D. Value Addition
D.1 The Advantage of EAs
1. EAs are tax specialists and work on tax matters only, so they can specialize in certain areas such as tax preparation or tax resolution. The EA designation is a federal credential. Since the enrolled agent credential comes from the IRS and includes the unlimited right to practice on a federal level, EAs can work with clients who have filings all across the United States.
2. Enrolled agents are a more affordable option than tax attorneys. Usually, enrolled agents can perform the same services as a tax attorney for a much lower price. For example, enrolled agents can represent their clients in civil resolution cases.
4. The EA questions are easier, so most candidates only need a few months to pass the EA exam. the benefit of the EA exam is that the sooner you can get licensed, the sooner you and your clients can enjoy your improved status with the IRS.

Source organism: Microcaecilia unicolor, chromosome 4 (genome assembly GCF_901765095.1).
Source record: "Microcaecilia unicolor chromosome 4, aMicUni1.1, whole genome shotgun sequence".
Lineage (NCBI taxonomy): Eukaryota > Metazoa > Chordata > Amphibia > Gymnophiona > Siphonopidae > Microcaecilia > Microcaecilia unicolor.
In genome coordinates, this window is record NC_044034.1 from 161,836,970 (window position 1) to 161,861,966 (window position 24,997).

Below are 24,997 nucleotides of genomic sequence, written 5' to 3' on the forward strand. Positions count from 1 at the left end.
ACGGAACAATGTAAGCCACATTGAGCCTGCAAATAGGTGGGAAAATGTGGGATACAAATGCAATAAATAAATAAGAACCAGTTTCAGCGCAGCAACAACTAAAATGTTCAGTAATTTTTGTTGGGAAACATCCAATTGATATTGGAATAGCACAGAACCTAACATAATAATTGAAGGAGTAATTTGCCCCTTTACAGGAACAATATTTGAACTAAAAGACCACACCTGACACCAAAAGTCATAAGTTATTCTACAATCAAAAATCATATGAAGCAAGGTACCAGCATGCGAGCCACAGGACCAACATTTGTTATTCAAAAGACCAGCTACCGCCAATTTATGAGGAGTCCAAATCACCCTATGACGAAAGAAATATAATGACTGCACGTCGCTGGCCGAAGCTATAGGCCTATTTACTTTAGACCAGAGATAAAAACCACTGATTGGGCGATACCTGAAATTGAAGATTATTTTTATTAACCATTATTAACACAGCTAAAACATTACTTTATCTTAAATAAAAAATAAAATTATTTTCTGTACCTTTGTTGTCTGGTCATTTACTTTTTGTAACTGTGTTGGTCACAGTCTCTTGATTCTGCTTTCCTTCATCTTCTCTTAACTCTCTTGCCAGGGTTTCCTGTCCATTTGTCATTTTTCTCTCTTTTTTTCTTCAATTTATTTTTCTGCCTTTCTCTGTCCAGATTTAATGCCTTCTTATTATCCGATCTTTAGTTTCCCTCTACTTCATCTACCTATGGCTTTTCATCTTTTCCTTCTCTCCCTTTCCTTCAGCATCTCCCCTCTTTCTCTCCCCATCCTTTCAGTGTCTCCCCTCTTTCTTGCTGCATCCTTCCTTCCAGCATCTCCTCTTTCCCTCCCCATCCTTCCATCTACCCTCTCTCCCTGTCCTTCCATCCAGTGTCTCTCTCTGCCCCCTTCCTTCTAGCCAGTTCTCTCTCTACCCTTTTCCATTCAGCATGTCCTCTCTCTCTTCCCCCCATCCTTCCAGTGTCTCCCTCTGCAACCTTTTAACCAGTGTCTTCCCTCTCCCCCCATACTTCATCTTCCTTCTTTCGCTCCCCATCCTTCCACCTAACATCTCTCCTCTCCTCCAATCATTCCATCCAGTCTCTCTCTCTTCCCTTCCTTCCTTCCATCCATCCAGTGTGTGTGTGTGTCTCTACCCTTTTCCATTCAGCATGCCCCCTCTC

D.2 The Advantage of CPAs
1. CPAs can handle both accounting and tax matters.
2. CPA’s or CPA US Course expertise mainly lies in accounting and auditing, but most can provide tax filing services as well. This combination is attractive to small businesses that need both audit and tax services, preferably from the same team.
3. CPAs can take a holistic approach for better tax planning.
4. For businesses, hiring a CPA is the more sensible option because someone who “knows the numbers” can make better tax plans.
E. EA vs. CPA
EAs and CPAs are both knowledgeable, experienced professionals who are required to maintain high ethical standards. The primary difference between an EA vs CPA US Course is that EAs specialize in taxation, and CPAs can specialize in taxation and more.
E.1 Working with an EA